I cannot over-emphasize the importance of incubating a casing, especially a peat-moss-based one. Without proper incubation of the casing, your pinsets will either be uneven, not very dense, or worse. You'll probably get a dozen mushrooms a square foot or so if you are lucky, but a good first flush pinset should have a hundred pins per square foot or more. Below are two of my trays that had good pinsets.

Substrate was broken up WBS cakes colonized with the Ecudorian strain.
The casing was lightly scratched and incubated tub-in-tub:



Substrate was hore manure spawned with WBS cakes colonized with
B+ strain. Casing was lightly scratched and incubated with
self-heating and reflective bubble wrap insulation on the
outside trapping the heat in:


Edited by Blue Helix (05/04/05 03:03 AM)


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Offlinescatmanrav
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Re: What causes uneven pinsets on a large casing???????? [Re: Blue Helix]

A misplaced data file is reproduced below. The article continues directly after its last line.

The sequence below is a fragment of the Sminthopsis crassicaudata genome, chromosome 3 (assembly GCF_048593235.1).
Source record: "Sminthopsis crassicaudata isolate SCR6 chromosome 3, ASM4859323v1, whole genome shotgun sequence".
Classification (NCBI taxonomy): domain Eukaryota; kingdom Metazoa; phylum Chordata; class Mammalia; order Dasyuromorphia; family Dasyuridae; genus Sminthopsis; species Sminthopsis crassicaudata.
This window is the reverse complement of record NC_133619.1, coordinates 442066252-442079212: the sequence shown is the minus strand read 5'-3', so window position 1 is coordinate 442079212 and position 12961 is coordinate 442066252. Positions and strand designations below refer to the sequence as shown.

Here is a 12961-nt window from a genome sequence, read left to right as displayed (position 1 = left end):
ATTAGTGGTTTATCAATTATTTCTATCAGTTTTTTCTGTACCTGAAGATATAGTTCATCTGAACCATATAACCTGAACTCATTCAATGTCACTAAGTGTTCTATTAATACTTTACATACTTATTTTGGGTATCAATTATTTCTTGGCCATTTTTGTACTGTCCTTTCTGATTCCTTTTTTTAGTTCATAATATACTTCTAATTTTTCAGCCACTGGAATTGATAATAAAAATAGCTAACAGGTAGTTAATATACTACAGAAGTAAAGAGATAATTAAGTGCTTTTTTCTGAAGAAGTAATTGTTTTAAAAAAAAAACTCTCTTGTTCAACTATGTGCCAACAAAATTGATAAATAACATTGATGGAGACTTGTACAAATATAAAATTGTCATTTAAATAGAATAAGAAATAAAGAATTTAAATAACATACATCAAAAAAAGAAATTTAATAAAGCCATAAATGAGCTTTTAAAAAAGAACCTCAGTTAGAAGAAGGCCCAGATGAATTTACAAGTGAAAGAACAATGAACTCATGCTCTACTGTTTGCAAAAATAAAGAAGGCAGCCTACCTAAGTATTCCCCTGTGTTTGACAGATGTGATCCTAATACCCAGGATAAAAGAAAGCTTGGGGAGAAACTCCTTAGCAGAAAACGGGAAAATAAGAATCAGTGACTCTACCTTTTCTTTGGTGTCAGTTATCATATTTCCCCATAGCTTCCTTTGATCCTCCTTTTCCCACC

#4131093 - 05/04/05 03:14 AM (11 years, 7 months ago)

True that ^^^^



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Growing with bags, start to finish (including my new grain and substrate prep)
Anyone looking to start bulk tubs/mono tubs/shotgun hybrids? Good tubs to use..
How I do grain (old still good tips)
Turn your closet into a fruiting chamber
Casing layer colonization and overlay


Edited by scatmanrav (05/04/05 03:26 AM)


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OfflineHotnuts
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Re: What causes uneven pinsets on a large casing???????? [Re: scatmanrav]
    #4131259 - 05/04/05 04:43 AM (11 years, 7 months ago)